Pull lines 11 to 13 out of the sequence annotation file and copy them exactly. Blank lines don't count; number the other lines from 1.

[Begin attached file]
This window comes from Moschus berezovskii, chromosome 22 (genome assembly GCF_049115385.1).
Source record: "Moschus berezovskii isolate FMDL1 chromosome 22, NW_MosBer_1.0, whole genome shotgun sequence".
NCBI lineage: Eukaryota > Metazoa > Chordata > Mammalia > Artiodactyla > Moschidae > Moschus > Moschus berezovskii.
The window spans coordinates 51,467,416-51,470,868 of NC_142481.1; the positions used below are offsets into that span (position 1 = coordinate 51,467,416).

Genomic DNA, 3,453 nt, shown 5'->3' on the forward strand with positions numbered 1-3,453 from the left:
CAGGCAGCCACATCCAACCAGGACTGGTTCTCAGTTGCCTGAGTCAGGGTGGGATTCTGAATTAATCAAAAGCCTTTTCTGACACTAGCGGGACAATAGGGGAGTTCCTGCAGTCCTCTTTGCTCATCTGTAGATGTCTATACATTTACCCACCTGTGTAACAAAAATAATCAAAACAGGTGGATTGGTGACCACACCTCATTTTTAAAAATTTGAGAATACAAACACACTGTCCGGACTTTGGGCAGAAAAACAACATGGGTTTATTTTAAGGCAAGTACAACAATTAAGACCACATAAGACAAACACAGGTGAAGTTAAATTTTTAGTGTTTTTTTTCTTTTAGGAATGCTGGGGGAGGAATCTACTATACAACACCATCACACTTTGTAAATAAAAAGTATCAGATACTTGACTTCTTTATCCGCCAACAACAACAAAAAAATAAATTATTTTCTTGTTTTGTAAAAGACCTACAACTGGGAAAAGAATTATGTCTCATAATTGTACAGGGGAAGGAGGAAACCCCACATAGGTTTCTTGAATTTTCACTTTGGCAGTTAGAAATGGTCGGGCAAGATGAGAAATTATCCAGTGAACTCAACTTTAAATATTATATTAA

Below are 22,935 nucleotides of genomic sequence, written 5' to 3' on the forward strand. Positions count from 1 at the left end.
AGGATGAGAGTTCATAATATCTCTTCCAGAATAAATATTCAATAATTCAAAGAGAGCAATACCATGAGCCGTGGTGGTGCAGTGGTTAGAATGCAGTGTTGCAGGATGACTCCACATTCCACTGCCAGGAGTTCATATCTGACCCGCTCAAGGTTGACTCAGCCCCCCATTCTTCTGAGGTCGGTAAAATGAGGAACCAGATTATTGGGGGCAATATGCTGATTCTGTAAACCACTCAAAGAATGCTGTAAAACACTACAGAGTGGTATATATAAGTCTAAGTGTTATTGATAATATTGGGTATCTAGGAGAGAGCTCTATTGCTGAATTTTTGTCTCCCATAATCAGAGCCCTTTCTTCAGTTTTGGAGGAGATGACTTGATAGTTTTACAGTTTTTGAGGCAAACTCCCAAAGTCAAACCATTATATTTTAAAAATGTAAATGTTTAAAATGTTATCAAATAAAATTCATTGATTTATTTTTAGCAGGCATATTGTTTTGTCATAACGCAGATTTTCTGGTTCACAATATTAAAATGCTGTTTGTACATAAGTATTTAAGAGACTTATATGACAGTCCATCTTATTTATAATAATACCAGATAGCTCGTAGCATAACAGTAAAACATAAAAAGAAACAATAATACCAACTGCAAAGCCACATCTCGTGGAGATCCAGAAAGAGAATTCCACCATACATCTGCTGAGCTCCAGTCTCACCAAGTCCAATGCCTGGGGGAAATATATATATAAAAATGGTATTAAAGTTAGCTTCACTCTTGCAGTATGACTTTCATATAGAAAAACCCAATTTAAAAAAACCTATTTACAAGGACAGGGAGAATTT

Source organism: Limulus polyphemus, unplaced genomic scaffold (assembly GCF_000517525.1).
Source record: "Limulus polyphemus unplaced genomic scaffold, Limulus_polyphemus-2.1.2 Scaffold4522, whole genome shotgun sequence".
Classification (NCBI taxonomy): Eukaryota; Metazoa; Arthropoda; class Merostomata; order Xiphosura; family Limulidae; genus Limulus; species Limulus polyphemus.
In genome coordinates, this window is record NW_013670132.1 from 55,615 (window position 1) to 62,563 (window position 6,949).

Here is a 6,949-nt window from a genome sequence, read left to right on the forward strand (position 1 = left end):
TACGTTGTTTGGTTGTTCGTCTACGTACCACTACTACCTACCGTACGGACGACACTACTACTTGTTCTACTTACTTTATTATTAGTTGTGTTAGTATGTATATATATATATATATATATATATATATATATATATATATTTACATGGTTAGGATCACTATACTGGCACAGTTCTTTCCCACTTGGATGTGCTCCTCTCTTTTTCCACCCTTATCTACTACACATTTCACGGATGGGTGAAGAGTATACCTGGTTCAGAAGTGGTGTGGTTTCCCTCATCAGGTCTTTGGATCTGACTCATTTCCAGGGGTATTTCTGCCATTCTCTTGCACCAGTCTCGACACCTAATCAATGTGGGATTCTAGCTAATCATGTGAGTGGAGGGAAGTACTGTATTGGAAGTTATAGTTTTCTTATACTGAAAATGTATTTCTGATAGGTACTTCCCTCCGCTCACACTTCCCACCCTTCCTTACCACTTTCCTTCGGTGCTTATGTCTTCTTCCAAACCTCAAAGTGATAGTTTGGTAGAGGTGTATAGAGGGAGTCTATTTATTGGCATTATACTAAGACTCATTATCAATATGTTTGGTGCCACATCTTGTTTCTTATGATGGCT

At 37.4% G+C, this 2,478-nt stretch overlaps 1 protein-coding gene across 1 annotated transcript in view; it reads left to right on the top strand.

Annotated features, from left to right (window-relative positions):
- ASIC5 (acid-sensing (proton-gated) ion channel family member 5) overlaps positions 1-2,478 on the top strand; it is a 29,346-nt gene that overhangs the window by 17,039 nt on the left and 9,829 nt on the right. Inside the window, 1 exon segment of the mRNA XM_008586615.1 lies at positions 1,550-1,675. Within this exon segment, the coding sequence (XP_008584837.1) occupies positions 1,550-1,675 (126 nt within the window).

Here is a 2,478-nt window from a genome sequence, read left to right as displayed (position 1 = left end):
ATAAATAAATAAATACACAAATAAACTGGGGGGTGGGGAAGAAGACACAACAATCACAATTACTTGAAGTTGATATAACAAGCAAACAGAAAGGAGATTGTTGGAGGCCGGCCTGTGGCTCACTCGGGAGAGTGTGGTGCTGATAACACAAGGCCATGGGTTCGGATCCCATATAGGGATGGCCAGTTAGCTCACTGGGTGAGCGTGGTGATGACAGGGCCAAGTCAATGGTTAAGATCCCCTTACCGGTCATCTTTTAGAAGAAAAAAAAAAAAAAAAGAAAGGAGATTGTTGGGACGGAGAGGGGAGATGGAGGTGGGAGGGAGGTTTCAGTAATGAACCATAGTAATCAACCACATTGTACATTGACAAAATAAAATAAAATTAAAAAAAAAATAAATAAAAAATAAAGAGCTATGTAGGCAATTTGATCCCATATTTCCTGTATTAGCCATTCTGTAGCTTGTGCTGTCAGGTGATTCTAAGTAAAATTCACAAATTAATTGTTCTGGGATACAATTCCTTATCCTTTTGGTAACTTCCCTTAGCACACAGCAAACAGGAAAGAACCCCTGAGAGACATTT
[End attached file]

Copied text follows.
Classification (NCBI taxonomy): Eukaryota; Metazoa; Arthropoda; class Merostomata; order Xiphosura; family Limulidae; genus Limulus; species Limulus polyphemus.
In genome coordinates, this window is record NW_013670132.1 from 55,615 (window position 1) to 62,563 (window position 6,949).

Here is a 6,949-nt window from a genome sequence, read left to right on the forward strand (position 1 = left end):